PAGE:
But you can’t keep a good helicopter down. As a result of the Manley Report, prepared by the Independent Panel on Canada’s
Future Role in Afghanistan and submitted to Prime Minister Stephen Harper in January 2008, Canada acquired CH-147D Chinooks from the United States to use in Afghanistan. Later, the Royal Canadian Air Force began the process of acquiring 15 brand new CH-147F Chinooks to operate domestically and internationally. The new Chinooks began arriving in 2013 and delivery was completed a year later. The helicopters are once again flown by 450 Tactical Helicopter Squadron, which was re-established on May 2, 2012.
Canada’s D-model Chinooks retire
By Joanna Calder
As the last Chinook helicopter auxiliary power unit shut off on July 30, 2011, Kandahar Airfield’s X-Ray ramp fell silent, marking the end of the Canadian Helicopter Force Afghanistan’s (CHFA) operations, and the retirement of Canada’s D-model Chinooks.
“X-Ray” was the name of the ramp that the CHFA operated out of at Kandahar Airfield, Afghanistan. The CHFA was known as either Task Force Freedom or Task Force Faucon, depending on which squadron was fulfilling the role.
As part of the interim medium-lift capability, six D-model CH-147 Chinooks were purchased from the U.S. Army in 2008 for operations in Afghanistan, to overcome the lack of aviation support available to Canadian troops in theatre and to mitigate the risk from threats such as improvised explosive devices (IEDs) routinely placed on roads by insurgents.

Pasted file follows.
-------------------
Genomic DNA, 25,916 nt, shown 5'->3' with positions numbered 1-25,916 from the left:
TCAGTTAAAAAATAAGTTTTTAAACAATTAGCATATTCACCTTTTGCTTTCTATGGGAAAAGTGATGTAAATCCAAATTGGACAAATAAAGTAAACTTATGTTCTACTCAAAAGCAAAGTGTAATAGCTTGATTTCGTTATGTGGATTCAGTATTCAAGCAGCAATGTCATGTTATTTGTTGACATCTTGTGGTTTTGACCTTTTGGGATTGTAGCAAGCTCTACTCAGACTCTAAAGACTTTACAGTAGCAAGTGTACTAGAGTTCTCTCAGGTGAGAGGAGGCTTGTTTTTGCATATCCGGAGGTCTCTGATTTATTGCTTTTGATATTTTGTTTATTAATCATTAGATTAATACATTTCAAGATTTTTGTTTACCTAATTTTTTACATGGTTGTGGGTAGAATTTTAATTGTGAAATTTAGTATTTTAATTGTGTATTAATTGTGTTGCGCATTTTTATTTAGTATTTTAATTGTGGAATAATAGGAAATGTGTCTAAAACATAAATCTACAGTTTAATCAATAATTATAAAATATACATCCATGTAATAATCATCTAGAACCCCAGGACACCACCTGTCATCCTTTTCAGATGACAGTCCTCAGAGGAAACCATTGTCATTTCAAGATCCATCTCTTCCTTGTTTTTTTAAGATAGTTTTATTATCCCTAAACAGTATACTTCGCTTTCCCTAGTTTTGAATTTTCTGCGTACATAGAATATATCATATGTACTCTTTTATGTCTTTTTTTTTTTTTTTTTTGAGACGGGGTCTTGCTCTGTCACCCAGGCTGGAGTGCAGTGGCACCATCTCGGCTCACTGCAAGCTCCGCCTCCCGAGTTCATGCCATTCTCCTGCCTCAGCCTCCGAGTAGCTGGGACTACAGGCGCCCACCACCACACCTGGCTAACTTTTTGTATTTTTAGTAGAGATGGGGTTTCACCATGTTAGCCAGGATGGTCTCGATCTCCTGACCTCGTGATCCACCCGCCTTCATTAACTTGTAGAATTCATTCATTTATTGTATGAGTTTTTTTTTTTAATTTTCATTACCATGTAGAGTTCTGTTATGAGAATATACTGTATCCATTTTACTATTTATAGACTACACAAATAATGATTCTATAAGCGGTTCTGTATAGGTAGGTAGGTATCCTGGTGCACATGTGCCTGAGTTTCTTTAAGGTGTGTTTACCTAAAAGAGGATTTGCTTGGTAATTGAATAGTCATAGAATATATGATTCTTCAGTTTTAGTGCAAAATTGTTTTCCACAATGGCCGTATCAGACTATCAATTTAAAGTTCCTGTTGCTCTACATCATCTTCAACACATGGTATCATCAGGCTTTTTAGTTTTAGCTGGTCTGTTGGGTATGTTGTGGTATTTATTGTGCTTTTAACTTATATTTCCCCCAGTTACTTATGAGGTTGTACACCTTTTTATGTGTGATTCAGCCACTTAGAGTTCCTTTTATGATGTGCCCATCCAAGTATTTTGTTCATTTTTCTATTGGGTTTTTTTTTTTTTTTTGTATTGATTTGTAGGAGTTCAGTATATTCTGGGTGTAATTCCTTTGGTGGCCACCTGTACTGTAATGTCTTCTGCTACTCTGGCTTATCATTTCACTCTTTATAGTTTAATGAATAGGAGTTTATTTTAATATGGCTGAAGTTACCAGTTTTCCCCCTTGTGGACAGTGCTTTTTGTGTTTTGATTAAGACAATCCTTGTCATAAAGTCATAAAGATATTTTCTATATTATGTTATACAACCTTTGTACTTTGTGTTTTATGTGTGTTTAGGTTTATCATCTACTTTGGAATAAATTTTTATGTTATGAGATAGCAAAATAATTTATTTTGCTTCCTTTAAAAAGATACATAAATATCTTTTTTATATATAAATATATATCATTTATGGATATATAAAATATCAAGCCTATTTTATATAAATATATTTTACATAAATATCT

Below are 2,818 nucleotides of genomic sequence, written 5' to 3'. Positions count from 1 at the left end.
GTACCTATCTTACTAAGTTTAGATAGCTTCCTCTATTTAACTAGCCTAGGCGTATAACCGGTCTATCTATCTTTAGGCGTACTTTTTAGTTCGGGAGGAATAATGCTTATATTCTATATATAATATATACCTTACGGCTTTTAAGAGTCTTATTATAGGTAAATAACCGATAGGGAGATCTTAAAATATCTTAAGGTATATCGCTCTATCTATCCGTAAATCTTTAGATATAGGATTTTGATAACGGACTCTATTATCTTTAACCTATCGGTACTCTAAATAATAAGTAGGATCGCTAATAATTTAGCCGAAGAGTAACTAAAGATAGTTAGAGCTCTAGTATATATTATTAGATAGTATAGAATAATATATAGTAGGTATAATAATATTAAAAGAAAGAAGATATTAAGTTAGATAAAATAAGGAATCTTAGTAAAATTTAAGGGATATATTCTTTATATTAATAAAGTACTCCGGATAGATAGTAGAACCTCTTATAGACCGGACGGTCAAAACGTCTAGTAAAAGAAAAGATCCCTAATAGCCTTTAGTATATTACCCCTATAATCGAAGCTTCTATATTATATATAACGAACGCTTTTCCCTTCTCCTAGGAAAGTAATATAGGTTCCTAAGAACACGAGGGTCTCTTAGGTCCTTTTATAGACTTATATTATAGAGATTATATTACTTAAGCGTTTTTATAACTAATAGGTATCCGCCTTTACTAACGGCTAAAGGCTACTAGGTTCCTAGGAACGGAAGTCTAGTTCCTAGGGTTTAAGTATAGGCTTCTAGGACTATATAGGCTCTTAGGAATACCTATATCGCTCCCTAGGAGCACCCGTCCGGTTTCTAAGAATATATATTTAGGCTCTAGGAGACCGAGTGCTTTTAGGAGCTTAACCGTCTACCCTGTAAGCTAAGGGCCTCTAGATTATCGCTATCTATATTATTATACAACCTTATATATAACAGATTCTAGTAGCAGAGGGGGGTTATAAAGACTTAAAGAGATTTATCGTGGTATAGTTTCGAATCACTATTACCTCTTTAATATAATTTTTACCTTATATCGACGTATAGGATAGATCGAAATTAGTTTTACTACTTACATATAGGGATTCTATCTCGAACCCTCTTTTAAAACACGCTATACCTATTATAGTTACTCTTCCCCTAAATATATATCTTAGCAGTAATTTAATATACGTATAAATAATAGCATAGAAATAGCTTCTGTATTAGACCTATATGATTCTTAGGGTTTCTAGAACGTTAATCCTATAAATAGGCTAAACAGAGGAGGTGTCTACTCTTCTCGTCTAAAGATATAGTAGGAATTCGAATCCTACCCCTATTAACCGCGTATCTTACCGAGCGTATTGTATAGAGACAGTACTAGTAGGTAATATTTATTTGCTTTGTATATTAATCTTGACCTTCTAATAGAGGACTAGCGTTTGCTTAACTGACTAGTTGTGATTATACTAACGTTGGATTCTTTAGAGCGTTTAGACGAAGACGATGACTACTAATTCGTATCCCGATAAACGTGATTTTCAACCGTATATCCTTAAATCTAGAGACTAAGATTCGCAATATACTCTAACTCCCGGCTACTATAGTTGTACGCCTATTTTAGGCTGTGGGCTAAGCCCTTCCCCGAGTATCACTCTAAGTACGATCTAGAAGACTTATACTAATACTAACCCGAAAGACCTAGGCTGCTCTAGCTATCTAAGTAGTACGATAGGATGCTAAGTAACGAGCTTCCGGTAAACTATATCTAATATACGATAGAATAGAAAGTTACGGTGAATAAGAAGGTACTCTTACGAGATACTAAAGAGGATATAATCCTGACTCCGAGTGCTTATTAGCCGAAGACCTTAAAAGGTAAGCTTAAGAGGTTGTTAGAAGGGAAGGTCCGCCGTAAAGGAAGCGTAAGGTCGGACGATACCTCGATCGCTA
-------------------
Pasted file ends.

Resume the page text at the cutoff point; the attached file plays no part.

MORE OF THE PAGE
Because Canada had not operated the Chinook since the early 1990s, an ambitious training program was required before operations in Afghanistan began. Initial qualification training was conducted by the U.S. Army in Fort Indiantown Gap, Pennsylvania, and completed at Fort Rucker, Alabama. Aircraft maintainers were trained at the Boeing plant in Philadelphia, Pennsylvania. Building on the experience that the aircrew and technicians brought from the CH-146 Griffon and other aircraft fleets, the training established a baseline of experience on the Chinook.